I have recorded several guitar and vocal tracks using a Samson USB microphone and monitoring it all with the PC headset. When I tried to add a guitar by direct plug in (Pocket Pod Direct Out to the PC Mic In) with Software Playthrough checked (so I can hear it all) there is a delay in the new guitar track which makes it impossible to play in time. How can I hear what I am playing AND what I am playing along with?
I am using a Dell XPS Laptop with Windows 7 and Audacity 2.0.3 installed from the exe download.
That’s hardware delay or latency and that can’t be changed. You are listening to the various analog and digital conversions between the guitar and your ears. I’m surprised the Samson worked OK, but if you have a USB headset, that may be what saved you.
You can play “blind” without listening to your live track. I know, everybody hates that.
This problem is why all three “Perfect Overdubbing” recommendations in the tutorial have the headset connected to something other than the computer.
Did you notice that the Recording Latency changed, too? The new track doesn’t line up with all the older ones? You can’t change the system like that without going through the setup again. If you change hardware, you basically started over.
I guess if I am recording the guitar directly into the computer, I can crank up the monitor to hear the recorded tracks and listen to what I am playing with headphones. I was hoping to keep quiet but maybe I’ll just go back to the mic in front of the amp.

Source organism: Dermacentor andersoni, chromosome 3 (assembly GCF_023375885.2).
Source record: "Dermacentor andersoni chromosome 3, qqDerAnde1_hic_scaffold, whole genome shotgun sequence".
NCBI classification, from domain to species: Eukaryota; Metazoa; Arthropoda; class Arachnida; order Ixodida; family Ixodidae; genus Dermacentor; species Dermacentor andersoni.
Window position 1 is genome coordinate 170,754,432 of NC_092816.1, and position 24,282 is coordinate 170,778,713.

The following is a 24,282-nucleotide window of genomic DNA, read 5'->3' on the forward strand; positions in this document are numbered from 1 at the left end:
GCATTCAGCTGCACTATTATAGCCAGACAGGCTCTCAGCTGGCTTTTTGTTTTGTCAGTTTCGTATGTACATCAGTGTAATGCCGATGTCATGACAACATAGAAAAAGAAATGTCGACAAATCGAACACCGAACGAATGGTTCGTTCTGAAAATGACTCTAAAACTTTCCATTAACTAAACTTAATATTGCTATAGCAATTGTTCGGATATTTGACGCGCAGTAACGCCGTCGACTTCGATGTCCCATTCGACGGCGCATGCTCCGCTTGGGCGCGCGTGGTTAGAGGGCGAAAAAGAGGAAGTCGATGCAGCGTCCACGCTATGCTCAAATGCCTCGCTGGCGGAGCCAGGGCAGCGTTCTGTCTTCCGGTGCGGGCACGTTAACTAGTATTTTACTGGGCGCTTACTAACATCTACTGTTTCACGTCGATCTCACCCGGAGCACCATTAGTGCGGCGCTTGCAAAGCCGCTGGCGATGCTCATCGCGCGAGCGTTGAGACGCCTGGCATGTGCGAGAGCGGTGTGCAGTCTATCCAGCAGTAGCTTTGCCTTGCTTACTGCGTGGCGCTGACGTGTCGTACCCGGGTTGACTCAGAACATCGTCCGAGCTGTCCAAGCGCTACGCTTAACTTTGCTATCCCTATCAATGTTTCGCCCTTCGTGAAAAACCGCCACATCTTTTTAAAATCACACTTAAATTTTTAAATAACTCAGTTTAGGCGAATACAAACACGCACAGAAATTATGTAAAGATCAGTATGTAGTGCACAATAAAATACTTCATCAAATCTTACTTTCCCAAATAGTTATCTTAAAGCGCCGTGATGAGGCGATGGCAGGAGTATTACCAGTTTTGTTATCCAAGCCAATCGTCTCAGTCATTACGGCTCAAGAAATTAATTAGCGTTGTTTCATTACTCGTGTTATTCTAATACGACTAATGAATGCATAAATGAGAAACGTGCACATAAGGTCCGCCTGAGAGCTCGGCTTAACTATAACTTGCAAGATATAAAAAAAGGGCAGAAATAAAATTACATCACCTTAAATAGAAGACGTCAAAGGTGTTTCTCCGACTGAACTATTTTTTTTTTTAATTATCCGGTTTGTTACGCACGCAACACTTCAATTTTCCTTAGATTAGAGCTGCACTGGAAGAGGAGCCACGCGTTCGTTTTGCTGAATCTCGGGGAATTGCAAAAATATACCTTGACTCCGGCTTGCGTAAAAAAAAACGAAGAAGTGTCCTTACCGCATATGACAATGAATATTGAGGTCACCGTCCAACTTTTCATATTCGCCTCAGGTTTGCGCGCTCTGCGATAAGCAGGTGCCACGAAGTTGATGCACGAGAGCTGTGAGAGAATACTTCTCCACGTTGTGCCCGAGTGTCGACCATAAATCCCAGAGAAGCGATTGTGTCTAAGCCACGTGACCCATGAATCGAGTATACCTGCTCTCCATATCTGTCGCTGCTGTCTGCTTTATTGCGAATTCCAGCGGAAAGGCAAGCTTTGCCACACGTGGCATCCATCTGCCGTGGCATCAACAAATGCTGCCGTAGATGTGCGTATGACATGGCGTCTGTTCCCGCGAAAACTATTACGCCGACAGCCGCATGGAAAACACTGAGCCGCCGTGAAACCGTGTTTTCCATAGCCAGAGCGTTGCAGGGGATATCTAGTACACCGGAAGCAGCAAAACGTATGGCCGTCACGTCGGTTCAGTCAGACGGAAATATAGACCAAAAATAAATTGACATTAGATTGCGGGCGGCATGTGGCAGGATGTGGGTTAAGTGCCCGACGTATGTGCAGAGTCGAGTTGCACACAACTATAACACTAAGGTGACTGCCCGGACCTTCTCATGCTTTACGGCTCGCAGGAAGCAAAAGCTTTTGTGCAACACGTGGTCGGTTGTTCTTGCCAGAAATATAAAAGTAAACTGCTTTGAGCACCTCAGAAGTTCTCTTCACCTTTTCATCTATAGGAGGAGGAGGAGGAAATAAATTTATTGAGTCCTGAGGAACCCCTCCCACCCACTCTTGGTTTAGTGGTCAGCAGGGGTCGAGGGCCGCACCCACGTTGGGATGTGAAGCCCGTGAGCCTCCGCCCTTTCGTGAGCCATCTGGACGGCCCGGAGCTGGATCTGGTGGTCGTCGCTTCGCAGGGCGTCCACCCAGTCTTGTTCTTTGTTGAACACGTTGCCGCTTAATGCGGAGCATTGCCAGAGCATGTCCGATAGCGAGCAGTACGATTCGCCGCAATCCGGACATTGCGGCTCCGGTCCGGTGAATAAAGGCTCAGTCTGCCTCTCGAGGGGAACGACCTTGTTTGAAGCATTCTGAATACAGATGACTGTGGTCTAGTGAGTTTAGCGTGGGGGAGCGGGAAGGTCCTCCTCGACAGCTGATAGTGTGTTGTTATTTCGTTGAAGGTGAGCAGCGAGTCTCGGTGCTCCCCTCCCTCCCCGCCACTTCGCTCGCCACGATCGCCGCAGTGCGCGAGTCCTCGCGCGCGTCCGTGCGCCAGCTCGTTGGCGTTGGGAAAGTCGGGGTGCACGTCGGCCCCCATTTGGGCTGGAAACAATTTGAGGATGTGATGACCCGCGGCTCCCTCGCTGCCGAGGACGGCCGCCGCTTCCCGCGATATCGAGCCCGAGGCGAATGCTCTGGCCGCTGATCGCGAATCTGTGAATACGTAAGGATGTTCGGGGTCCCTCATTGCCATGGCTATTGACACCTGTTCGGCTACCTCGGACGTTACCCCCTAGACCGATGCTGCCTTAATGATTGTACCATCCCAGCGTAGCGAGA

If your headphones are plugged into the computer then you will still probably get the delay from Software Playthrough.
If your hardware does not provide “direct monitoring” then the usual workaround (that works) is to listen to the guitar acoustically and just listen to the previously recorded tracks through your headphones (“Software Playthrough” off/not selected).
I’ll use the headphones to listen to the recorded tracks and run my guitar through the amp so I can feel what it sounds like. That way I can hear it all in time. The neighbours too.
That’s why I used the phrase “Perfect Overdubbing.” You hear a perfect theatrical mix in your headphones including you. That’s not easy on a straight, plain consumer computer. You can throw hardware at it (see the overdubbing tutorial) or you can throw software at it. Audacity can be built from individual software fragments (compiled) with ASIO support. ASIO is a software product that allows you to minimize the delays.
So you need to either be willing to pay for hardware or be a software programmer. Or have a rich uncle that gives you an audio workstation (DAW) already working. You hit one of the things that makes DAWs special.